Revive Japan’s scientific research

In the 150 years since the Meiji Restoration, progress in science and technology has been one of the key driving forces behind Japan’s modernization. Today, however, the overall prospect of the nation’s scientific research isn’t all that promising. While rapid progress is being made in computer science and robotics, various data show that Japan’s scientific research is on the verge of stalling. The government, universities and other research institutes must take the situation seriously and take rational steps to address the problem.

Since 2000, 17 Japanese have received Nobel Prizes in the natural sciences. But because most Nobel laureates receive the honor for what they accomplished 20 to 40 years earlier, such numbers do not necessarily reflect the nation’s current scientific power. Conditions of Japan’s scientific researchers have in fact deteriorated over the same period. The government’s research and development spending has been flat since 2001 while other countries like China, South Korea and Germany have substantially increased their expenditures. In 2004, when the status of national universities was changed to one similar to independent administrative bodies, government grants to them began to fall, with the fiscal 2017 figure 10 percent less than in 2004.

The British scientific journal Nature reported last March that Japan’s share of high-quality papers in the Nature Index dropped 6 percent between 2012 and 2016 and that publications by Japanese authors in high-quality natural science journals fell 8.3 percent over the past five years. The journal quoted the Web of Science, an online-based scientific citation indexing service, as showing that Japan’s publications in 2015 was more than 10 percent fewer than in 2005 in materials science and engineering — historically Japan’s strong areas — and 37.7 percent fewer in computer science, although publication of papers in medicine, mathematics and astronomy increased.

In contrast, Chinese papers on the Web of Science grew by nearly 300 percent over the same period. Japanese researchers published some 600 fewer papers in 2015 than in 2005, lowering Japan’s global share from 8.4 percent to 5.2 percent. Nature also reported that while the total number of articles in the Scopus data base, which tracks peer-reviewed literature, increased 80 percent in the same decade, Japan’s output grew only 14 percent, with its global share down from 7.4 percent to 4.7 percent.

In August, the National Institute of Science and Technology Policy said the number of scientific papers Japan published fell from 68,000 in the 2003-2005 period to 64,000 in 2013-2015, pushing its global ranking down from No. 2 to No. 4. China’s output increased more than fourfold from 52,000 to 220,000, pushing it to the No. 2 position. The United States remained the world’s leader.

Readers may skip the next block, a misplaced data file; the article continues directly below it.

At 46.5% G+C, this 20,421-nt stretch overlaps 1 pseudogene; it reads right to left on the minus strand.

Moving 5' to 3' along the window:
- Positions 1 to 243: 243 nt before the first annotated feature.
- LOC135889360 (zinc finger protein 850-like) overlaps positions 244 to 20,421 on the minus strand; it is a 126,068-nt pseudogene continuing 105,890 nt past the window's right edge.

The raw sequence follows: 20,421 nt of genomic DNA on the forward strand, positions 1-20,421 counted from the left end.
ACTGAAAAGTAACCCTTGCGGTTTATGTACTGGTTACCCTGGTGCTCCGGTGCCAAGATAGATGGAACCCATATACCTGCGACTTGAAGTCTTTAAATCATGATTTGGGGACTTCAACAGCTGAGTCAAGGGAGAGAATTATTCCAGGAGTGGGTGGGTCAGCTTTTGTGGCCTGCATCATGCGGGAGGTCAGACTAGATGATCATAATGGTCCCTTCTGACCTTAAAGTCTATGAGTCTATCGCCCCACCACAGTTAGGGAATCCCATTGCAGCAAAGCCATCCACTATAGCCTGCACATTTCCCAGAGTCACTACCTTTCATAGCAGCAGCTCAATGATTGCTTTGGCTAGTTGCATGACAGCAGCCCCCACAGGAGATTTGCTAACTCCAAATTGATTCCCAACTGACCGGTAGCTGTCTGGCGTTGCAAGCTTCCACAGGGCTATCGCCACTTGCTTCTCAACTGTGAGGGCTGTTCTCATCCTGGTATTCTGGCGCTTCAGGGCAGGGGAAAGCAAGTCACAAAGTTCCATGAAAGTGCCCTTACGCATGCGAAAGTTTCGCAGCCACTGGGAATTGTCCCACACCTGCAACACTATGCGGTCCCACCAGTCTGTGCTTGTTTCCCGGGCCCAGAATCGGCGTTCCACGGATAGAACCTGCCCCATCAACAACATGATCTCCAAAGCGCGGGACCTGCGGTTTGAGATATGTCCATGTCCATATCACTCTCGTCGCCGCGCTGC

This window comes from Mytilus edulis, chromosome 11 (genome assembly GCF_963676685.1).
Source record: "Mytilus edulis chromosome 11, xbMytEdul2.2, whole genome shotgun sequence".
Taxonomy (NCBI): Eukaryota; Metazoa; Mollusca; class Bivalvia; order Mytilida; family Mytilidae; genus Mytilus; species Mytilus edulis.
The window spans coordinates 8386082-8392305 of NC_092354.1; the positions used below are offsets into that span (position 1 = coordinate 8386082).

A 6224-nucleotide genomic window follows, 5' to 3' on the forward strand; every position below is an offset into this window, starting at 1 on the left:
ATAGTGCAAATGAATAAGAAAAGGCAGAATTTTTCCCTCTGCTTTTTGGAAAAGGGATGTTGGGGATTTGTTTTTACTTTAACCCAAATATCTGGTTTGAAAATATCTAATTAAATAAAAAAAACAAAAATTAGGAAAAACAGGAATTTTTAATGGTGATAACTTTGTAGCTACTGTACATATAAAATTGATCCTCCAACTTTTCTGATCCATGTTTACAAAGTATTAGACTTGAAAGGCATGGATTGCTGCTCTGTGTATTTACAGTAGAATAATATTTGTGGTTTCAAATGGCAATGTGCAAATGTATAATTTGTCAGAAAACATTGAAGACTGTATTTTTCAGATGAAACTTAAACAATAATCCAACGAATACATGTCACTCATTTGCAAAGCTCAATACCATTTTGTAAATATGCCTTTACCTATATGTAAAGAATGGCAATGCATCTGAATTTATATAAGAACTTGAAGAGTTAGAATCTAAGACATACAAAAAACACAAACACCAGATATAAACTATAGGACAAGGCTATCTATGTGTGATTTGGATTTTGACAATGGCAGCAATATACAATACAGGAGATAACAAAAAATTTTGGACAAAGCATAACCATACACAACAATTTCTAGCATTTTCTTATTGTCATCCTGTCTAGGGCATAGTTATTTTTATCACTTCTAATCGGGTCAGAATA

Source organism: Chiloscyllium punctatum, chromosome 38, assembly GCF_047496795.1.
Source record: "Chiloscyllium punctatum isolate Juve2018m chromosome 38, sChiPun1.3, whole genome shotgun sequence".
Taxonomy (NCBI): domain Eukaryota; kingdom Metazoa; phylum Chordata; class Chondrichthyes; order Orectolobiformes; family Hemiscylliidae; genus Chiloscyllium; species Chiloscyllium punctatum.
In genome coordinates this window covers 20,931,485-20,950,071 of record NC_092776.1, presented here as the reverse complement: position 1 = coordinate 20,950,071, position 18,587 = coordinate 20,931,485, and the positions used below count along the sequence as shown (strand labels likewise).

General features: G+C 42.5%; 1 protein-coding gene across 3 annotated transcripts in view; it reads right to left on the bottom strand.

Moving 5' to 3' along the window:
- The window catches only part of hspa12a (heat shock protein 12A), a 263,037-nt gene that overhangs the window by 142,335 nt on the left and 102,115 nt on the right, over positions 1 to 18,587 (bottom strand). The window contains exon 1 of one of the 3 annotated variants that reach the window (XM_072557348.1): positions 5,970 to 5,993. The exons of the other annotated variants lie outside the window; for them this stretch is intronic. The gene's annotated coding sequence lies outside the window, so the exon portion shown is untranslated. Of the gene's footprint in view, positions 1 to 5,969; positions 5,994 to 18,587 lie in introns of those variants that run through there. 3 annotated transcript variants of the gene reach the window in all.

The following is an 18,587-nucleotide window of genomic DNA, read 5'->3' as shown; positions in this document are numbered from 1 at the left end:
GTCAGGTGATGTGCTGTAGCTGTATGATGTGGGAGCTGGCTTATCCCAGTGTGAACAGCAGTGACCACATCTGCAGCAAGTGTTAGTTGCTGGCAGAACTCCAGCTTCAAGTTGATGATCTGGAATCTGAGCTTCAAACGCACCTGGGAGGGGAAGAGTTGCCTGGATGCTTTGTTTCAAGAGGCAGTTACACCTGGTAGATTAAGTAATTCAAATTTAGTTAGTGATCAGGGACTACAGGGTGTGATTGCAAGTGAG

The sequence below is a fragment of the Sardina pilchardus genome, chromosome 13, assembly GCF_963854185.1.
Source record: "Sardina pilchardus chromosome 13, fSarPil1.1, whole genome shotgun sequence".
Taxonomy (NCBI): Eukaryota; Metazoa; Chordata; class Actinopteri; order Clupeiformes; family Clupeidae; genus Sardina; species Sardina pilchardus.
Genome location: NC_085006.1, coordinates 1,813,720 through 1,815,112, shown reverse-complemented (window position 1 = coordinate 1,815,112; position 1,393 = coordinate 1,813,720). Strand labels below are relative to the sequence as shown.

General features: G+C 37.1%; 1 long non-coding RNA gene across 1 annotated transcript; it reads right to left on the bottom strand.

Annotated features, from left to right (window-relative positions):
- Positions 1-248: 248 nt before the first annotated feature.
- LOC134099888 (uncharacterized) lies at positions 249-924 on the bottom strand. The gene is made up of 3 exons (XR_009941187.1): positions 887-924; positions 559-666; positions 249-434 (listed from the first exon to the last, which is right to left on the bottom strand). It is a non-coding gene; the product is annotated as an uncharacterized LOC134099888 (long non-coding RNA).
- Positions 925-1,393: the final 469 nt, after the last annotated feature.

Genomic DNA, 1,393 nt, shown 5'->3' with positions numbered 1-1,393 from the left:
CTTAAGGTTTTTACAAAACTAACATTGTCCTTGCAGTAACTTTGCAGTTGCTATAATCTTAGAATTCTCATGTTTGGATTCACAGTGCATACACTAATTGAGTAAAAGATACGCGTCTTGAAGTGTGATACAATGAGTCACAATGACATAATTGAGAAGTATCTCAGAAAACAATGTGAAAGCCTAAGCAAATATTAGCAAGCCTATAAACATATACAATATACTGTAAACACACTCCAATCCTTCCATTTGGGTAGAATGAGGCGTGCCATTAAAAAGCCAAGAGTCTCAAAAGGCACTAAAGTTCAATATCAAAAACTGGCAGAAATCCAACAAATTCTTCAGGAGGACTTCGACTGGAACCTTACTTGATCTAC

Japan’s fiscal 2016 spending on science and technology research fell 1.1 percent year on year to ¥3.6 trillion at universities and 6.2 percent to ¥1.51 trillion at public and nonprofit organizations. Limited research spending tightens competition among researchers to seek and get competitive funding. Since such funds are provided on an ad hoc basis, they do not help stabilize employment of young researchers and instead lead many institutions to hire researchers on a term contract basis. Nature pointed out that the number of research associates under 40 and on term contracts more than doubled between 2007 and 2013.

The “selection and concentration” approach increases pressures researchers to produce quick results. It also weakens the basis for basic research, which requires an environment that ensures freedom for researchers to engage in projects that could take many years.

The government must scrutinize whether its distribution of funds is directed toward eye-catching research projects and fails to beef up the overall research infrastructure, including at universities outside big metropolitan areas. Symbolic is the recent indictment of two officials of a supercomputer venture business on a charge of fraudulently taking government subsidies. The New Energy and Industrial Technology Development Organization under the trade and industry ministry and the Japan Science and Technology Agency under the education ministry had reportedly been planning to inject nearly ¥10 billion to the venture.

Research misconduct is another problem. The University of Tokyo acknowledged in August that misconduct was found in five papers supervised and co-authored by a professor at its Institute of Molecular and Cellular Biosciences. Behind the misconduct may have been his and his lab’s desire to obtain research funds even by concocting results. It is also reported that the professor’s power was so strong that free discussion among researchers was difficult.

It is important to increase funding to carry out meaningful research from a long-term viewpoint. The government should also review its science policy, including employment of young researchers, from the standpoint of beefing up the research environment on a broad basis.